Some Ideas for Reading and Library Time
We should not take it for granted that our grandkids are spending much time in libraries these days. With constantly changing education legislation, school library time is a likely candidate for being reduced or removed altogether from the daily schedule. And, with so much focus on technology, kids are spending much less time with actual books in their hands. Add in after-school activities and social commitments, and it may be difficult for their parents to find time to encourage pleasure reading. However, the benefits of regular reading stretch across all aspects of the curriculum and will greatly help your grandchild, regardless of what his or her academic strengths and weaknesses are.
As an involved grandparent, you can make a significant impression on your grandchild’s attitude toward books and reading. If you live far away, you and your grandchildren can start a book exchange where you mail favorites back and forth to each other. With smaller children, you can read over the phone to one another, or check out the same picture books from the library and both look at them while reading. For older grandchildren, you can check out the same young adult books that they do and read them separately. Then, have a conversation about what you liked and didn’t like, major plot points, interesting characters, and the overall meaning of the story. If you live in the same area with your grandchildren, take them to the library!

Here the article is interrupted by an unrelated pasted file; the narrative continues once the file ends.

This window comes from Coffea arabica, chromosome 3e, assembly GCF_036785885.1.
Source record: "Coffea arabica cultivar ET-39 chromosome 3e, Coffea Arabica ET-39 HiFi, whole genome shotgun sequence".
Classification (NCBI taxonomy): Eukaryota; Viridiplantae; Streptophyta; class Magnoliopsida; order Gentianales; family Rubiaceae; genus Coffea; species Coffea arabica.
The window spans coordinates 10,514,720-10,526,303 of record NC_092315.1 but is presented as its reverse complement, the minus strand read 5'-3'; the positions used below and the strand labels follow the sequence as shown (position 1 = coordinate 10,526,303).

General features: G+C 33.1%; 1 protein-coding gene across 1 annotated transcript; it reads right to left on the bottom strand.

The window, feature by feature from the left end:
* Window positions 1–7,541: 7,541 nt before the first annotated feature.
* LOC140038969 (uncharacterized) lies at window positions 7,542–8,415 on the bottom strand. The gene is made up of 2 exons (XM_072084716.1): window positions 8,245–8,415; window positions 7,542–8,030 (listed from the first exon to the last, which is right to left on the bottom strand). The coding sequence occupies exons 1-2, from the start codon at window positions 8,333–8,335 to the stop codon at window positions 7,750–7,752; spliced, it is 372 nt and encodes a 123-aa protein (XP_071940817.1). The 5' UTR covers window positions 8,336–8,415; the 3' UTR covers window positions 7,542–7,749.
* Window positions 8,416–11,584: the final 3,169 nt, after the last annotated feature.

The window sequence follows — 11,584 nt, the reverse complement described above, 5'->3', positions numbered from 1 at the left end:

Local libraries are not only treasure troves of books, but also of engaging educational activities for young children. Your library probably has a story hour where an employee or volunteer reads several books with related themes, followed by a discussion or craft activity. Local libraries will often host performances for children, exposing them to theater or music of the world. They also hold fantastic used books sales where you can buy wonderful children’s titles for pocket change. If you are lucky, your library has a computer center just for kids where they can practice using a keyboard and mouse to play educational games.
One of the greatest benefits of going to the library is just that, going to the library. By making this a special activity, your grandchild will develop an appreciation for this place and a reverence for the row upon row of books inside. While they are still young, build upon the joy and excitement that comes with reading. Show them that reading is a treat, a pleasure, and empower them to pursue the knowledge and adventure that books hold. At some point in their school career, reading will start to become a chore. Continue to encourage them to read for pleasure and even make it a special thing that the two of you do together at home or in a designated place. Whether you realize it or not, your attitudes and habits are a major influence on your grandchildren. Make a mission to introduce and model the joys that reading can bring. The effect will be truly life-changing.